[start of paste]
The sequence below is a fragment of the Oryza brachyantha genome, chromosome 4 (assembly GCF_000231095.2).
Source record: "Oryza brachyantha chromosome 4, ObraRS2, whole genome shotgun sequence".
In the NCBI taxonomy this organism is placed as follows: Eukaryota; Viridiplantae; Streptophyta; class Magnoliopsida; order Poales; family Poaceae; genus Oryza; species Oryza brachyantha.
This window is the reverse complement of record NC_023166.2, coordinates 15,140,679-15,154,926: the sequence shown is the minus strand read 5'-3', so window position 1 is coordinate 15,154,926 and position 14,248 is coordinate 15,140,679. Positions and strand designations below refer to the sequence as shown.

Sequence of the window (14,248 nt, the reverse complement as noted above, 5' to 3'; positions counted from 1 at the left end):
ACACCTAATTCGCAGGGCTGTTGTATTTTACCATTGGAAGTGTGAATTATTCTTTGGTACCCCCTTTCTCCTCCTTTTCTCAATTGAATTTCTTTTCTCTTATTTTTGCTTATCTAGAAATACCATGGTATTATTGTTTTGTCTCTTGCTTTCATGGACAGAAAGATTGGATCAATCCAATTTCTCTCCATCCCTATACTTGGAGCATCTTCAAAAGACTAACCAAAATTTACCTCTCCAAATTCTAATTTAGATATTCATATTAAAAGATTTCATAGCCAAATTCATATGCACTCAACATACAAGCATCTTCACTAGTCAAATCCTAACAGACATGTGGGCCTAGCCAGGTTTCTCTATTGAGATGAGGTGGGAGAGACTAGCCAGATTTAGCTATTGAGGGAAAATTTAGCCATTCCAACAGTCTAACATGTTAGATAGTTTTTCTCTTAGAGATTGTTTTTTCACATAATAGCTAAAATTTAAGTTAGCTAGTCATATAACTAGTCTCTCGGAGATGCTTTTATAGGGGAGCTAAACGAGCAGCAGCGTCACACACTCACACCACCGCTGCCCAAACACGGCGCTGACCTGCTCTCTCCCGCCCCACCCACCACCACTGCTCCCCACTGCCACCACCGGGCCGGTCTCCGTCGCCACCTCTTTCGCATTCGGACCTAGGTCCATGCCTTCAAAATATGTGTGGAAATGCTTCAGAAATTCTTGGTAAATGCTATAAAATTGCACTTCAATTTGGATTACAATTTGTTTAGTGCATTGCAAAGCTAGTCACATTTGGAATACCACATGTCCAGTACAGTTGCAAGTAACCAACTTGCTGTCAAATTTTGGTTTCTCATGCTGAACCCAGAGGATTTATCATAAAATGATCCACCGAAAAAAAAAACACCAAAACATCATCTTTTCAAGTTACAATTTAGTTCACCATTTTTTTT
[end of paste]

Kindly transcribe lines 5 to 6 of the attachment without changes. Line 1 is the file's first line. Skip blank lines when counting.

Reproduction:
Sequence of the window (14,248 nt, the reverse complement as noted above, 5' to 3'; positions counted from 1 at the left end):
ACACCTAATTCGCAGGGCTGTTGTATTTTACCATTGGAAGTGTGAATTATTCTTTGGTACCCCCTTTCTCCTCCTTTTCTCAATTGAATTTCTTTTCTCTTATTTTTGCTTATCTAGAAATACCATGGTATTATTGTTTTGTCTCTTGCTTTCATGGACAGAAAGATTGGATCAATCCAATTTCTCTCCATCCCTATACTTGGAGCATCTTCAAAAGACTAACCAAAATTTACCTCTCCAAATTCTAATTTAGATATTCATATTAAAAGATTTCATAGCCAAATTCATATGCACTCAACATACAAGCATCTTCACTAGTCAAATCCTAACAGACATGTGGGCCTAGCCAGGTTTCTCTATTGAGATGAGGTGGGAGAGACTAGCCAGATTTAGCTATTGAGGGAAAATTTAGCCATTCCAACAGTCTAACATGTTAGATAGTTTTTCTCTTAGAGATTGTTTTTTCACATAATAGCTAAAATTTAAGTTAGCTAGTCATATAACTAGTCTCTCGGAGATGCTTTTATAGGGGAGCTAAACGAGCAGCAGCGTCACACACTCACACCACCGCTGCCCAAACACGGCGCTGACCTGCTCTCTCCCGCCCCACCCACCACCACTGCTCCCCACTGCCACCACCGGGCCGGTCTCCGTCGCCACCTCTTTCGCATTCGGACCTAGGTCCATGCCTTCAAAATATGTGTGGAAATGCTTCAGAAATTCTTGGTAAATGCTATAAAATTGCACTTCAATTTGGATTACAATTTGTTTAGTGCATTGCAAAGCTAGTCACATTTGGAATACCACATGTCCAGTACAGTTGCAAGTAACCAACTTGCTGTCAAATTTTGGTTTCTCATGCTGAACCCAGAGGATTTATCATAAAATGATCCACCGAAAAAAAAAACACCAAAACATCATCTTTTCAAGTTACAATTTAGTTCACCATTTTTTTT